Toyota Exec: Automaker's U.S. Market Share Won't Reach '09 Peak

Toyota still expects to increase its market share in the U.S., but it will likely never return to the peak reached back in 2009, Toyota North America CEO Jim Lentz said to reporters in Japan. His statement comes despite Toyota's jump in overall profits and new vehicles in the pipeline.

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Reuters reports that Toyota's current market share in the U.S., its biggest market, is 14.2 percent (through May 2013), placing it in third place behind General Motors and Ford. Toyota's peak of 17 percent occurred in 2009, which was enough to grab second place behind GM and pushing Ford to third.

"I think we had some tailwinds that were very, very unique, so I'm not sure if 17 percent is a realistic number," Lentz said. Instead, he expects his company's share to remain somewhere between 14-17 percent.

Reaching that peak number was bittersweet, however, as 2009 marked the beginning of massive recalls for Toyota including the controversial accelerator pedal and floor mat issue that dominated headlines.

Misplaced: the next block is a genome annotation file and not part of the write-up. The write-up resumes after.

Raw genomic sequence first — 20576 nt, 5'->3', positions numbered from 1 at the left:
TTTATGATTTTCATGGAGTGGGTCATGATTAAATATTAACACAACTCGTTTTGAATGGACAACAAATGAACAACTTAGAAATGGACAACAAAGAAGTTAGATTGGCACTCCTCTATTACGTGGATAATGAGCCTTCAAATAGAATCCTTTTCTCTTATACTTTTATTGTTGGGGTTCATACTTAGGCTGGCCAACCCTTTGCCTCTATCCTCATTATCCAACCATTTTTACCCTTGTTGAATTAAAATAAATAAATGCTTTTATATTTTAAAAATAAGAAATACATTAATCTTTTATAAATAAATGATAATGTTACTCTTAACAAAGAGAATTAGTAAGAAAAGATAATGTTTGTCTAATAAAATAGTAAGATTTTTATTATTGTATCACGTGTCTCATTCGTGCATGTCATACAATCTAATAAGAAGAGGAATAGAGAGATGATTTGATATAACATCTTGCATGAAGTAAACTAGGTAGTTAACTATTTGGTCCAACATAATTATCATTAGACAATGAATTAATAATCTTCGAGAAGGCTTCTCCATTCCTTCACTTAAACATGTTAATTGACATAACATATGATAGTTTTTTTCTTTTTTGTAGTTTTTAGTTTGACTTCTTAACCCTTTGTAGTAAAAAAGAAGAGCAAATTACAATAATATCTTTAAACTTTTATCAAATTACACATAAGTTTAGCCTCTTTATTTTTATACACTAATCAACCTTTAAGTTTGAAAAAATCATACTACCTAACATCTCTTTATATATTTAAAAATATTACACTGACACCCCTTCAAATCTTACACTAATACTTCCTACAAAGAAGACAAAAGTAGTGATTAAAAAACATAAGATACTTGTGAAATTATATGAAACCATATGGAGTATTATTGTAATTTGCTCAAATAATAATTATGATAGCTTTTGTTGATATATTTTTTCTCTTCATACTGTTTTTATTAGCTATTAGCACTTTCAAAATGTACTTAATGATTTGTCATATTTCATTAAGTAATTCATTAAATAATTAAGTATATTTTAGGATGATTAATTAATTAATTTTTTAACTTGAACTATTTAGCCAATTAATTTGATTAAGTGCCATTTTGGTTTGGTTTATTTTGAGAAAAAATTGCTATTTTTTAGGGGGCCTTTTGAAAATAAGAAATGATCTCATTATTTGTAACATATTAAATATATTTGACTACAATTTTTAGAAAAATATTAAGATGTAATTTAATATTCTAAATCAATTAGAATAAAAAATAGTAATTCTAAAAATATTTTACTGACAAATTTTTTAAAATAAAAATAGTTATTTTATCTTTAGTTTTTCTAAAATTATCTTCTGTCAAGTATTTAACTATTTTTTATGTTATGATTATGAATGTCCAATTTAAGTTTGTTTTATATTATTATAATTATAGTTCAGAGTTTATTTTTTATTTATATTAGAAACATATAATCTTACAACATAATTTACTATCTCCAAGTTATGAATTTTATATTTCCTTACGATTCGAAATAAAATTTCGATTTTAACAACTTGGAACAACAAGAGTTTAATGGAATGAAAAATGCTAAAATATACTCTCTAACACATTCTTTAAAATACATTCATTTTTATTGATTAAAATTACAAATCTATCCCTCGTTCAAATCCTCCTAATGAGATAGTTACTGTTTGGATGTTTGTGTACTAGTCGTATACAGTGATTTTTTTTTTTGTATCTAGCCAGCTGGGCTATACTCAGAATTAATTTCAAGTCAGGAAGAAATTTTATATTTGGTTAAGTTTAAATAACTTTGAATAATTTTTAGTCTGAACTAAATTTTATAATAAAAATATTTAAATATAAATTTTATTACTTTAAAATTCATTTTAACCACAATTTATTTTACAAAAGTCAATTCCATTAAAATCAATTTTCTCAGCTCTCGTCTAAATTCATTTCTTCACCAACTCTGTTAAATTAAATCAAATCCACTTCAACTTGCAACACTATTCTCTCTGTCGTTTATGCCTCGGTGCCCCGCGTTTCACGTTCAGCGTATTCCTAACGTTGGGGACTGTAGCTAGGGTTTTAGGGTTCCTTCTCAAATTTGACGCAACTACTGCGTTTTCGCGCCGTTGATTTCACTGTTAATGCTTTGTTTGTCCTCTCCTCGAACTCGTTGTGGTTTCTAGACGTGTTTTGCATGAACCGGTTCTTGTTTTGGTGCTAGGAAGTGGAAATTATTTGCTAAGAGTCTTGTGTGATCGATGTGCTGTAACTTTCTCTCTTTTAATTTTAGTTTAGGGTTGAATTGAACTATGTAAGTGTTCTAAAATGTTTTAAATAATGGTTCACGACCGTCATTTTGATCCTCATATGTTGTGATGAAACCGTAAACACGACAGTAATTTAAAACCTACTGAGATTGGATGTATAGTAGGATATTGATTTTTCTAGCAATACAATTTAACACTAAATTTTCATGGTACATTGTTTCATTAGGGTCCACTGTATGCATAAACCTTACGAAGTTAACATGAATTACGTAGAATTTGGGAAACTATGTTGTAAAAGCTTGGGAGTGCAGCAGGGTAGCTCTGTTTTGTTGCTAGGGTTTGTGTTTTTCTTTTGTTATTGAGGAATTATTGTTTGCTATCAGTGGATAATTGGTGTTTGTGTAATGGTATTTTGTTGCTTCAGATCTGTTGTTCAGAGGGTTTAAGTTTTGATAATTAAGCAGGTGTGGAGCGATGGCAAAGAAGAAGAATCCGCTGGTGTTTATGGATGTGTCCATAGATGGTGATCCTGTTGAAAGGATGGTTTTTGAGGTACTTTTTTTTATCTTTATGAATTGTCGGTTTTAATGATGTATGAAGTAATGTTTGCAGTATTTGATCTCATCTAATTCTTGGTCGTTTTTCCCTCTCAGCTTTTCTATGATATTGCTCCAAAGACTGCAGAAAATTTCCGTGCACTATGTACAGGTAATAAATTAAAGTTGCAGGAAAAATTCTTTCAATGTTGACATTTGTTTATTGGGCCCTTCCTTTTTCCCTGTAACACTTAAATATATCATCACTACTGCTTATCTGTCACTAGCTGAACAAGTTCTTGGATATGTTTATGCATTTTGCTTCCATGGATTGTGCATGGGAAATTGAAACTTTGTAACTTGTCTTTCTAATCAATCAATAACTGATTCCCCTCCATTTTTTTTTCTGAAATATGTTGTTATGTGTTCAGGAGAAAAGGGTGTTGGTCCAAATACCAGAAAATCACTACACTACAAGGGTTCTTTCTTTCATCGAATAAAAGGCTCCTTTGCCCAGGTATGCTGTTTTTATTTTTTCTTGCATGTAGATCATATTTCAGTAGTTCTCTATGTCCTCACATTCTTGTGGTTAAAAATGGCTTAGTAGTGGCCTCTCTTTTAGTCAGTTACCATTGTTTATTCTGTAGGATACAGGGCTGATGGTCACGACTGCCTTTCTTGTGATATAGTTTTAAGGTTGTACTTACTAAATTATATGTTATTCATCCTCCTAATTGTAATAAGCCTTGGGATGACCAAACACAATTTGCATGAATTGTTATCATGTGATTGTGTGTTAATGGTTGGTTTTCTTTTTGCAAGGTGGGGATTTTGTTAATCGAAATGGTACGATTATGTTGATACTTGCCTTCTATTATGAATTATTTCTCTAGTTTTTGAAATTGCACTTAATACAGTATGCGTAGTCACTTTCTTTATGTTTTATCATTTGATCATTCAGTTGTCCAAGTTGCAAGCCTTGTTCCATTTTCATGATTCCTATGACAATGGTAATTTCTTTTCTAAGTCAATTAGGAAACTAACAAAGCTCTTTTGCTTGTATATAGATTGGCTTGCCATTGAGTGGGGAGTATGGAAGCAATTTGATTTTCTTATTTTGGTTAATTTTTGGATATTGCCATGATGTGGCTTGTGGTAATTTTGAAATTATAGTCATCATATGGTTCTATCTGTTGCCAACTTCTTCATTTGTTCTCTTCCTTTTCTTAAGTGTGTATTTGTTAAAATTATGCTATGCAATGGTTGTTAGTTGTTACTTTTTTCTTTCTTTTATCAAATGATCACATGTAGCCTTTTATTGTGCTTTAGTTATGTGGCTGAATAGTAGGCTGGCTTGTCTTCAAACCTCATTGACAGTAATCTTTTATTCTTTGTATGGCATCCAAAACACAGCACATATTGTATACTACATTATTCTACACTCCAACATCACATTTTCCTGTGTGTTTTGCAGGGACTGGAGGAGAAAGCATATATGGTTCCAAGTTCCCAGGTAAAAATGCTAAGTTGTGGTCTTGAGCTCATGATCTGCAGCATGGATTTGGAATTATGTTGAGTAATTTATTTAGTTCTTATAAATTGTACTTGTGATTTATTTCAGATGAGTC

Toyota CEO Akio Toyoda has since promised a renewed focus on quality.

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"We have to win back the trust of our customers by adhering to the very values on which that trust was first built," Toyoda said in early 2010. "Toyota will build the highest-quality, safest and most reliable automobiles in the world."

The most recent 2013 J.D. Power Dependability Study appears to vindicate Toyoda's goal, as Lexus was rated the most reliable and dependable nameplate in the U.S market; Toyota tied for third. Whether Toyota can maintain its 14-percent market share remains to be seen. The Camry, for example, faces tough competition in the midsize segment and the same goes for the compact Corolla.

Source: Reuters

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